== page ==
Jerri Nielsen; found new life escaping death at S. Pole
Fresh from a painful divorce and ready for a new chapter in her life, Dr. Jerri Nielsen spotted a want ad for a physician to work at the Amundsen-Scott South Pole Research Station. In Antarctica, she found a peace that had eluded her as an emergency room doctor in her native Ohio.
“Life sang out, and every small breath was a triumph against nothingness,’’ she wrote in “Ice Bound,’’ a 2001 book recounting the experience. “The route to the pole was, after all, an inner journey. Antarctica was a blank slate on which you could write your soul.’’
In March 1999, a couple of weeks after the last plane left before the Antarctic winter settled in, she found a lump in her breast that turned out to be an aggressive cancer. Dr. Nielsen performed a biopsy, then treated herself with supplies dropped from a plane that could not land because of the harsh weather. Finally, as word of her plight spread and the world watched anxiously, she was plucked from the polar ice sheet in a daring rescue flight.
Dr. Nielsen, who had remarried and lived in Southwick in recent years, died in her house Tuesday of complications from cancer that recurred five years after she left Antarctica. She was 57 and had achieved a measure of tranquility, even in the face of death.
Being “on the ice,’’ she told Psychology Today magazine in 2006, after her cancer returned, “created a much greater clarity for me about what was essential in life.’’
“I’m not afraid of death,’’ she said. “I’ve come to accept it as being part of life, and I think I’ve come to accept it earlier than my years because of what’s happened to me.’’
Dr. Nielsen’s brother, Eric Cahill, who was her agent after she returned from Antarctica, said that her health had declined rapidly in the past month. Her husband, Tom Fitzgerald, was with her when she died, her brother said.
“She loved life, and she lived it to the fullest,’’ Cahill said. “Even though she died sooner than we would have liked, she lived every day as if it was going to be her last. She squeezed every last drop from life.’’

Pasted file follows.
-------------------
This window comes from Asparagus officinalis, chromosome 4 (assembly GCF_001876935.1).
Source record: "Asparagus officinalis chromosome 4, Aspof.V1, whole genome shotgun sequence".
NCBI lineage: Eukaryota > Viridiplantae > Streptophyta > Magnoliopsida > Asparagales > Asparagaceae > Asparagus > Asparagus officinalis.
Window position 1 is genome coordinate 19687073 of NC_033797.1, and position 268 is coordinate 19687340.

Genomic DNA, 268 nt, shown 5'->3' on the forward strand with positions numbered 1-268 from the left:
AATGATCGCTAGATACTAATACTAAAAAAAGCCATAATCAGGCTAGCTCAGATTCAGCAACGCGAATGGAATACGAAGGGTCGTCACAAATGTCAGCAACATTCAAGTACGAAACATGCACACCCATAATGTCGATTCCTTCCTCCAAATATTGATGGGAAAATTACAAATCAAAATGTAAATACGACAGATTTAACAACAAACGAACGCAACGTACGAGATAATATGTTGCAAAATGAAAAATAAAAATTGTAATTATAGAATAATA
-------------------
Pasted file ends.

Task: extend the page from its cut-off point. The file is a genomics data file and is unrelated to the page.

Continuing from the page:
Though Dr. Nielsen practiced medicine during some of the past several years, she spent much of her time speaking to various organizations around the world and preparing the memoir “Ice Bound: A Doctor’s Incredible Battle for Survival at the South Pole,’’ which she wrote with Maryanne Vollers.
Dr. Nielsen also gave numerous interviews to newspapers, magazines, and television shows. Her book spent 14 weeks on the best-seller list of The New York Times, including two at the top. Susan Sarandon portrayed her in a television movie that aired on CBS in 2003.
At times, the experience was unsettling.
“I didn’t even recognize myself in the movie,’’ Dr. Nielsen told Newsweek in 2003. “Let’s just put it this way: Most people don’t even like looking at snapshots of themselves, let alone an entire television movie based on them.’’
The oldest of three children, she grew up in a rural area outside Salem, Ohio.
Her parents - Phil Cahill, a builder, and Lorine (Roesti) Cahill, a psychologist - now live in Canfield, Ohio.
Jerri Lin Cahill graduated from Ohio University in Athens in 1974. She received a medical degree from the Medical College of Ohio in Toledo, where she met Jay Nielsen. The two physicians married and had three children, Julia, Benjamin, and Alex, and divorced after more than 20 years.
When Jerri Nielsen’s illness in Antarctica became worldwide news in 1999, her former husband told interviewers that she had walked out on him and their three children.
She gave a different account in “Ice Bound,’’ saying he had been controlling and emotionally abusive.
Jay Nielsen filed a lawsuit in 2002, contending that he had been defamed. Eric Cahill said yesterday that the suit had been settled out of court and added, “He didn’t get much.’’
In interviews, Jerri Nielsen said moving to Antarctica cleared her mind by stripping away the complexities of life.
“I believe in geographic cures,’’ she told Newsweek magazine in 2003.
“They allow you to throw all your cards in the air and see where they land and deal them again. I had just divorced prior to my trip, so I was ready for a new deal. And I found life to be easier at the Pole. There are no phones, no TVs. You don’t shop. There’s no money. Nobody’s really looking for you. It’s a very wonderful life. Sure, there’s calcium depletion, constant hypothermia, lack of oxygen, irregular thyroid function. And worst of all is you completely lose track of time with no sunlight. There is no real future and no real past there. You live every moment.’’
Some of those moments, she conceded, were terrifying. She told “The Early Show’’ on CBS in 2002 that when she learned at the outpost that the tumor was malignant, “I thought I was dead; I just thought, ‘I’m cooked.’ ’’
She wasn’t. Even though she was the only physician at the station, she trained a colleague to be her assistant, performed the biopsy, and kept herself alive through self-administered chemotherapy treatments.
When it was clear she needed more help than she could give herself, an LC-130
“The things that make you strong and make you feel as though you’ve accomplished something are not the easy ones; it’s the things you had to work and struggle through,’’ she told Psychology Today. “Those are what give us our depth, that make us not just gray and plain and nothing, but give us depth and texture and longing.’’
In addition to her husband, parents, brother, and three children, Dr. Nielsen leaves another brother, Scott Cahill of Richmond.
A service will be announced.